Moves to democratise investing so that people with less money can access the stock market took a leap forward today as Wealthify, an investment platform targeted at millennials, dropped its minimum investment to £1.
Wealthify joins Abundance Investment (£5 minimum) and Moneyboxapp, which rounds up your spending to the nearest £1 and deposits that in an investment account automatically, in the competition for less experienced but enthusiastic young investors.
Wealthify says it offers customers investing amounts below £2,000 get a plan containing around 15 passive mutual funds made up of approximately 6,500 globally-diverse underlying investments. Plans in excess of £2,000 will contain up to 20 funds, including ETFs, and around 8,000 underlying investments.
Moving investors over into low cost market tracker funds has attracted criticism from the Governor of the Bank of England, among others, for leaving investors exposed to downturns in global markets. The investment style also leaves people with less choice if they wish to invest in line with their values.
However, they have also opened up investing to a wider audience – people who had previously felt that investing was not for them because of the high charges and minimum requirements involved.
The move means anyone looking to try investing can do so with a small amount, whilst getting access to a risk-balanced plan. Wealthify’s management fees and fund charges are 0.7% per year on management fees and 0.17% per year in fund charges – relatively low in comparison with other platforms.
The criticism of low investment minimums has always been that if you’ve only got a few quid to invest, perhaps you shouldn’t be investing at all.
However, the other argument is that “wealth is not a skillset”, meaning just because you don’t have much spare cash to invest doesn’t mean you don’t know what to do with it.
People with less net worth are not dummies by default, in other words. So it’s good to see another platform acknowledging that people who only want to invest a tenner a month have a right to do so.
In fairness to the traditional platforms, it used to be more hassle for them and the funds to organise the admin on low value investments – they wouldn’t get out of bed for less than a £1,000 starting point and a £100 a month direct debit.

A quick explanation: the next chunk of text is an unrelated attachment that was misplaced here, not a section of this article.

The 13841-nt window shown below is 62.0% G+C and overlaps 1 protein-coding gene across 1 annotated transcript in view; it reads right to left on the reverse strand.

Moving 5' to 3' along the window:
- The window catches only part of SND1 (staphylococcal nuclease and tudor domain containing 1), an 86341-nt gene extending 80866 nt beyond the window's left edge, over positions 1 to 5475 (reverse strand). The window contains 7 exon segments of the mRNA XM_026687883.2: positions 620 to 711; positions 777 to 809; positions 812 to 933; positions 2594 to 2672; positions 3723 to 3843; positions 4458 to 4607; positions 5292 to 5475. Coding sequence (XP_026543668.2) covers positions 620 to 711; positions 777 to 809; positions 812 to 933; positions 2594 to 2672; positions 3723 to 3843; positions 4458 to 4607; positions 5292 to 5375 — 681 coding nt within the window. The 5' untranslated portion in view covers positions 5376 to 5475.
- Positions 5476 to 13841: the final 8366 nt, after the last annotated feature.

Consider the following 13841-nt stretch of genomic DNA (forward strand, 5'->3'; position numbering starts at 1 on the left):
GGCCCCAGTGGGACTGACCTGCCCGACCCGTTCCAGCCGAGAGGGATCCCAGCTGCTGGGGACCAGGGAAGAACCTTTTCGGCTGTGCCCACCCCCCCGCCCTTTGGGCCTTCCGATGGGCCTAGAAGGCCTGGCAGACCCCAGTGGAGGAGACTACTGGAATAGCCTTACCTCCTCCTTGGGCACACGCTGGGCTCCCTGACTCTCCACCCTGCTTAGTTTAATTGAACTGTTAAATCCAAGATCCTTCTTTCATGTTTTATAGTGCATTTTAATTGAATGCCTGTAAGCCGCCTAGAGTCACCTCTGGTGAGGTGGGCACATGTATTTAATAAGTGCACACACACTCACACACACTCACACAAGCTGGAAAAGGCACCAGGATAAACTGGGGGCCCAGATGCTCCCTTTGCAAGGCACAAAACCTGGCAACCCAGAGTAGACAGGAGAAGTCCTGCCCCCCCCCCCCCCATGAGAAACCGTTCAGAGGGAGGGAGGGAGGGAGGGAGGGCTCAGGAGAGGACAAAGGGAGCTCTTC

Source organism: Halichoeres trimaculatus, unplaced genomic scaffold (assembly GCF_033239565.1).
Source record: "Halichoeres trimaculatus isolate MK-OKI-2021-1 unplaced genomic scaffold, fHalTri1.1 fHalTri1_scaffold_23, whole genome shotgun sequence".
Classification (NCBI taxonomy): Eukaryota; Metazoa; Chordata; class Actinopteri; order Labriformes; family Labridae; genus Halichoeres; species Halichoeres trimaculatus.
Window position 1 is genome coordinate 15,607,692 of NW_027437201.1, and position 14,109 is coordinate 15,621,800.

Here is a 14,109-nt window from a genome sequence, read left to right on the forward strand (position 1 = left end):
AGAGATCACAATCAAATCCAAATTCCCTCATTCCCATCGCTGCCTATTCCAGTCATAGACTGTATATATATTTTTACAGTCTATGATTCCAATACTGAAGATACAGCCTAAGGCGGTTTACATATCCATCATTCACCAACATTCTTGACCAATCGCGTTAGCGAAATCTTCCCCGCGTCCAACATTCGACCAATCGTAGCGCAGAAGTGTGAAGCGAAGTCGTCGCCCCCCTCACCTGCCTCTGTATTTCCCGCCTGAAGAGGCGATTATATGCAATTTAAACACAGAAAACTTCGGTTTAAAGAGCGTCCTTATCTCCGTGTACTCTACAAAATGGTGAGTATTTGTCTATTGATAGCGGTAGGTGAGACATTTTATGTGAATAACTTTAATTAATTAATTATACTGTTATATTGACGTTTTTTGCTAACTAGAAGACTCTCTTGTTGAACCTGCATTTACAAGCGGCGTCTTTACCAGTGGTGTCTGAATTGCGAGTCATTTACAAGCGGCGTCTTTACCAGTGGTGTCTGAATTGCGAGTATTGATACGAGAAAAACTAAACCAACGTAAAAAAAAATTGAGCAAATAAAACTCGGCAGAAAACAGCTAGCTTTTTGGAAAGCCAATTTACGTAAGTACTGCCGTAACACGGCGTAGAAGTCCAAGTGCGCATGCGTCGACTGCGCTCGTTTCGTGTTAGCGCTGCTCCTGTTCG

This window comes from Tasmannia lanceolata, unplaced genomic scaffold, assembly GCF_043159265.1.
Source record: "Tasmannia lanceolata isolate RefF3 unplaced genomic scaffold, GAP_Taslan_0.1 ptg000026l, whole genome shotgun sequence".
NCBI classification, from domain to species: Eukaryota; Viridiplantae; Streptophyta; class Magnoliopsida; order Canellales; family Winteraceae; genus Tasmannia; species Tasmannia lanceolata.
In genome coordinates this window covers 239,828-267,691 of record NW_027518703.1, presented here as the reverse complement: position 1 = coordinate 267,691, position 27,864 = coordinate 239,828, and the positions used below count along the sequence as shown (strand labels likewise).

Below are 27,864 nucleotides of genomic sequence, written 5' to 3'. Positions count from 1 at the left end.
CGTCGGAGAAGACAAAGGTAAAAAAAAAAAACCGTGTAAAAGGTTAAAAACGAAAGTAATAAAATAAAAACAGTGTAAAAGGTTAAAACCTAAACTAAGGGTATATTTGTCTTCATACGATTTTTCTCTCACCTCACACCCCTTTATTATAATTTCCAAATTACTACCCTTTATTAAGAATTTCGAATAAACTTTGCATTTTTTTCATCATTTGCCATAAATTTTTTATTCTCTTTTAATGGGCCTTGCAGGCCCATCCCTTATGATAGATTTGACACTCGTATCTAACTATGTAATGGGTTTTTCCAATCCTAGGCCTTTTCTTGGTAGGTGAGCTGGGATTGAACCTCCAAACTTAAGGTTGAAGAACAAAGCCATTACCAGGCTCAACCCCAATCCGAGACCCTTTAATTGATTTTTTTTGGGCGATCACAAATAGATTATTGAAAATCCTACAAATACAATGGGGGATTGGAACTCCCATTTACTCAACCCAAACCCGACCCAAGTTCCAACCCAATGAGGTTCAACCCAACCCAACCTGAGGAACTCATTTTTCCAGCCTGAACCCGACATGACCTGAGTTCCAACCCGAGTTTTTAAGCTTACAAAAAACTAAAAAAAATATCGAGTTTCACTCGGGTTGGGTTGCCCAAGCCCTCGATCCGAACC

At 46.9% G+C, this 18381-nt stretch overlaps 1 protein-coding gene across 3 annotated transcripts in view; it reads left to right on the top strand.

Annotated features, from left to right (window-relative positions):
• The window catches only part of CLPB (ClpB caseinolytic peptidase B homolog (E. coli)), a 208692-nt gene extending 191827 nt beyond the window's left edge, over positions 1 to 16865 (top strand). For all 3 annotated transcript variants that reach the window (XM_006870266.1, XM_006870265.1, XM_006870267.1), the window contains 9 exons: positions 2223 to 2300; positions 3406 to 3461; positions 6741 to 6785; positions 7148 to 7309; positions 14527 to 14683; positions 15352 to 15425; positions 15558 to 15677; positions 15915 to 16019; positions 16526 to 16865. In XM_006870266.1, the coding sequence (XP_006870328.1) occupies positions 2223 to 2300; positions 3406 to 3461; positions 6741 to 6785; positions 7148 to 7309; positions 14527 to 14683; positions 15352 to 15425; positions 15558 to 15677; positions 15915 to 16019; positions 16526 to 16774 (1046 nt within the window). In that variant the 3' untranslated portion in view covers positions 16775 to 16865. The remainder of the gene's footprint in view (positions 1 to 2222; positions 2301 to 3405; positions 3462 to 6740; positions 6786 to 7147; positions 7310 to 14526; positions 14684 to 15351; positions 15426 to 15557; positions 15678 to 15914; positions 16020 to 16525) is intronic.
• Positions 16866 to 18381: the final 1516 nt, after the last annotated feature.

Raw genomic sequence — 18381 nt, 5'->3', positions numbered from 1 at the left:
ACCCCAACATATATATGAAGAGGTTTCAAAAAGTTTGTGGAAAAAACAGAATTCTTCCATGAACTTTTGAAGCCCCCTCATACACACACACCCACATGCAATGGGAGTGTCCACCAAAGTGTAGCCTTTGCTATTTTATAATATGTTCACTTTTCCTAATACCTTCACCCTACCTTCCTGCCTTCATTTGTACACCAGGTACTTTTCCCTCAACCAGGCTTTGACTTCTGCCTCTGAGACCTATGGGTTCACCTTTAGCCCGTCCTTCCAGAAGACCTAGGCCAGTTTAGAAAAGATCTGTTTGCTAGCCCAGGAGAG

Now, with the advent of better technology behind transactions and processes and the birth of low cost tracker funds and direct crowdfunding, this “not worth the admin” excuse doesn’t wash.
True, it is still hard to justify the spend on acquiring a customer who is only going to deposit £100 a year – but if platforms think a bit longer term – and many are doing – then they realise that those young investors who put a bit in early on might just stick with them for the rest of their lives, increasing their contributions as they go.
Richard Theo, CEO of Wealthify, said: “These changes are an important steps towards our mission to democratise investing and demonstrate a genuine desire to be the most accessible, most transparent and most straightforward online investing service available.The platform has made a number of other changes to open up the investment market to a different audience. It says it has also made fund charges far clearer and expresses them in percentage and monetary value terms – a key recommendation of the recent FCA/FSCP report carried out by Boring Money.
“With cash savings earning next to nothing and rising inflation wiping off up to £9bn per year from UK cash savings accounts, now is the time for everyone, no matter what their level of knowledge or confidence in investing, to look for alternative ways to grow their money. Our mission and today’s changes means that everyone, no matter how much or little experience or money they have, has the option to give investing a try.”